The on-again, off-again saga of a technically plagued German highway toll system for trucks has unsettled transport operators. That's the case especially for forwarders that had drawn up plans to shift freight to rival modes, including rail and short-sea shipping, to avoid possible 15 percent cost increases from the toll road.

The toll will now be phased in from 2005 and won't be fully operational until 2007. Meanwhile, there's no word on the status of the European Commission's long-dormant plan for a European system of road charges for trucks to reflect the costs of congestion and introduce more fairness between roads and other forms of transport.

There's a growing awareness of the financial cost of Europe's inadequate transport infrastructure. The Confederation of British Industry, the U.K.'s leading business organization, warned recently that the nation's transport system is at "breaking point," with growing congestion and delays to rail and trucking deterring foreign investors. The British Chamber of Commerce said road and rail delays are costing British business $27 billion a year.

The government is two years into a 10-year program to spend $325 billion improving the road, rail and air network, but critics argue it's too late and too little to make a significant impact.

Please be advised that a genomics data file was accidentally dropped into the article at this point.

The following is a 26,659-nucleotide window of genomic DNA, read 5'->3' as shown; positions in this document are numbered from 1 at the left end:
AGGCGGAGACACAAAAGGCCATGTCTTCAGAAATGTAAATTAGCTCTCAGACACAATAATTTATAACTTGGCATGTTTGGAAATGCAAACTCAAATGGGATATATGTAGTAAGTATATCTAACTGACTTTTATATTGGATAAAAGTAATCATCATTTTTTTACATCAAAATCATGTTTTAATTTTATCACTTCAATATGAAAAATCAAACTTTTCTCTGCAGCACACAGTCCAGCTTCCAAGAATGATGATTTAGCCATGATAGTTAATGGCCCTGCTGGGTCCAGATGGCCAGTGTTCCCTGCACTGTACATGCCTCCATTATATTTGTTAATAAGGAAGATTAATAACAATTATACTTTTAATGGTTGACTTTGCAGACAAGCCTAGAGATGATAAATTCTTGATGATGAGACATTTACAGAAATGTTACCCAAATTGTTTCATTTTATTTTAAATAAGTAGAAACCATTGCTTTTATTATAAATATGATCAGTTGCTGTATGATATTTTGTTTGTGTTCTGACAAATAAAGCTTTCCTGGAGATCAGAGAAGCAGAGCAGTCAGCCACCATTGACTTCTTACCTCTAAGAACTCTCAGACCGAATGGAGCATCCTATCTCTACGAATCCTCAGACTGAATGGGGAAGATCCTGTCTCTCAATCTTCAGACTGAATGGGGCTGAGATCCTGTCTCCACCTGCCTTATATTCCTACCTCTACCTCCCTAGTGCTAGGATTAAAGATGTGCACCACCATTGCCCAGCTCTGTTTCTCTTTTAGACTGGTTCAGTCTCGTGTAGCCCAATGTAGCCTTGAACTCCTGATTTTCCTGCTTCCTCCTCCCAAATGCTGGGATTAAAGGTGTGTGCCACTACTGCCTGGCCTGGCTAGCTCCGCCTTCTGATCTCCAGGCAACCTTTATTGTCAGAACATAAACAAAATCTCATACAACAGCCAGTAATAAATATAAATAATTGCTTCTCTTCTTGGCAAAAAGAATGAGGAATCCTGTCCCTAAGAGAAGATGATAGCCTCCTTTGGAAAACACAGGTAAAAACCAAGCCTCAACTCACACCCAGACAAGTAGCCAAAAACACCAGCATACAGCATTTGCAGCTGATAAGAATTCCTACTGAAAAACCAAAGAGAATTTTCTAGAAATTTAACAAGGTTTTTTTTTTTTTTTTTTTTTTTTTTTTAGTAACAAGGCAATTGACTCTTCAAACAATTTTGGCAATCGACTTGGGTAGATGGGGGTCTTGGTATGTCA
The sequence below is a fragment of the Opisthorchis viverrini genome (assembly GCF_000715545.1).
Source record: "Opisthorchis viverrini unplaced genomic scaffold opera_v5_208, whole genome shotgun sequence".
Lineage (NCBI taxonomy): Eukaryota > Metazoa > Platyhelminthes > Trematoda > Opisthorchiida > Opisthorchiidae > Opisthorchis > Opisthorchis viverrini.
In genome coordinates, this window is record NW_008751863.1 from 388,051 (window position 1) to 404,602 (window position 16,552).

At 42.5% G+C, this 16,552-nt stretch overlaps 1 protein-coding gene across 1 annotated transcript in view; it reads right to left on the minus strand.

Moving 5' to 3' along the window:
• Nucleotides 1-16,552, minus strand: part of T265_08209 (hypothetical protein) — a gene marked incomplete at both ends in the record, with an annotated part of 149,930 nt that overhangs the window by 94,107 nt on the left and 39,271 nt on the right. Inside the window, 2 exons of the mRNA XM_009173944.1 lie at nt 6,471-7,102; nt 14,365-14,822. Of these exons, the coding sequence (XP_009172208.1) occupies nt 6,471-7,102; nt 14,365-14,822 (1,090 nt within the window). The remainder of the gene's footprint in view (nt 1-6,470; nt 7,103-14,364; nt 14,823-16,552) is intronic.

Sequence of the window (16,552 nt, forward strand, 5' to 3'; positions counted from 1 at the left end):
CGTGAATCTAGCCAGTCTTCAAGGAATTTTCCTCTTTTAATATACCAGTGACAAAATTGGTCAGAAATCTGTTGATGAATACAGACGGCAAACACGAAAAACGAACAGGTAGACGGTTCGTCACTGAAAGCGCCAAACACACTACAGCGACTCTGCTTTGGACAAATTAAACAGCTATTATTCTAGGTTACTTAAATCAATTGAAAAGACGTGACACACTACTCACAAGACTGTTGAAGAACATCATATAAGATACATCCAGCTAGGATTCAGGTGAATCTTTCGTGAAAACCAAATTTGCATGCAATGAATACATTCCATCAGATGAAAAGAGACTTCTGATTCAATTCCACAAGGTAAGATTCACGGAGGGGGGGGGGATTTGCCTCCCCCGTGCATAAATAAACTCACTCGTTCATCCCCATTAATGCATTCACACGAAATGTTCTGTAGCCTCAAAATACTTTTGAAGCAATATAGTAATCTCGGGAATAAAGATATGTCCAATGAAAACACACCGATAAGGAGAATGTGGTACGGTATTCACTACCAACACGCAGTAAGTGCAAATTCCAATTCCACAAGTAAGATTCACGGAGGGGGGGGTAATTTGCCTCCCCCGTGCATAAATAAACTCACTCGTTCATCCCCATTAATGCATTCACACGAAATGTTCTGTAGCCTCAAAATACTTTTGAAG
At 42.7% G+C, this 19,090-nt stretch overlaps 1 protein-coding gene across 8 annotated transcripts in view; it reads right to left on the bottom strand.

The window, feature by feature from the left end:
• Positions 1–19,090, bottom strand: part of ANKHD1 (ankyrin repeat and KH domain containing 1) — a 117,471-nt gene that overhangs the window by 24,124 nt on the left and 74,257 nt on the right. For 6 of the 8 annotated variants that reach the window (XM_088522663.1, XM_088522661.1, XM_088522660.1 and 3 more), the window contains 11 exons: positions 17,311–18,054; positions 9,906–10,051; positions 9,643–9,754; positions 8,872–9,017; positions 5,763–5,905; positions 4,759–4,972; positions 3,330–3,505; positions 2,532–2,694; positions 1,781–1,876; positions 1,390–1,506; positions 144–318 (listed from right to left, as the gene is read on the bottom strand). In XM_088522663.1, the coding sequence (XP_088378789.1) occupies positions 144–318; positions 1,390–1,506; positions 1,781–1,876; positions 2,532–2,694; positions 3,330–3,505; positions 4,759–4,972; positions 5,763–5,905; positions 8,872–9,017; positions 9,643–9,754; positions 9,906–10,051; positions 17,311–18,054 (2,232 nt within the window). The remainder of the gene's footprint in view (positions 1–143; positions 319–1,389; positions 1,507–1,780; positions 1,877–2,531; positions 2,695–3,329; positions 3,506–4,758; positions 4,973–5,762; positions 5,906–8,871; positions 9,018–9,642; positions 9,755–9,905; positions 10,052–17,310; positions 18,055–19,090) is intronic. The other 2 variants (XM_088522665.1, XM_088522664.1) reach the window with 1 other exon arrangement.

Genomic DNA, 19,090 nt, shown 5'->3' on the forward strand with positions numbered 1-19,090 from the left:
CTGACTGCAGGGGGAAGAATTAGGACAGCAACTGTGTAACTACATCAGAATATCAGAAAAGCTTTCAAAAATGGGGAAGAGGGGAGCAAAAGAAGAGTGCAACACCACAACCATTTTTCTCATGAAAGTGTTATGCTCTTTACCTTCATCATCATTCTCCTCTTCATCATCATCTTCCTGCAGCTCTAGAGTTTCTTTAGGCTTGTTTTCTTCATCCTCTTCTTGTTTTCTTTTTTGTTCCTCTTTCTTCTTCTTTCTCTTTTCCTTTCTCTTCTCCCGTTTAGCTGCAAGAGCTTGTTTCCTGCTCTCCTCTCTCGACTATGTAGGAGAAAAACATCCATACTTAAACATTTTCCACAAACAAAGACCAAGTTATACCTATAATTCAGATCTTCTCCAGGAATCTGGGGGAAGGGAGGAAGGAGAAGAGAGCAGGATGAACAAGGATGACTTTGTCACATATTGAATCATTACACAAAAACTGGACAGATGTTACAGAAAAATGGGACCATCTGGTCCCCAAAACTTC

Pumping money into the system appears to make little difference unless accompanied by market-opening measures, especially in rail. Europe's rail network attracted some $100 billion of government spending between 1996 and 2001 and will receive more than any other transport mode in current EU programs until 2006. Yet its share of the EU's freight market has crashed to around 8 percent from 21 percent in 1970. Many industries have given up on using rail to move their goods.

Thirteen years after publishing its first market-opening provisions, the commission is still trying to increase competition in its rail network. EU transport ministers agreed in March to a new raft of measures to fully deregulate the rail freight market by January 2007. This means that any European rail operator will be able to pick up and unload goods anywhere in the 25-nation EU.

The package also aims to harmonize technical and safety standards to allow trains to cross borders faster, without the current three-hour wait to change locomotives and engineers. The commission says the average speed of international freight services has fallen to 11.25 mph, "slower than an icebreaker opening up a shipping route in the Baltic Sea."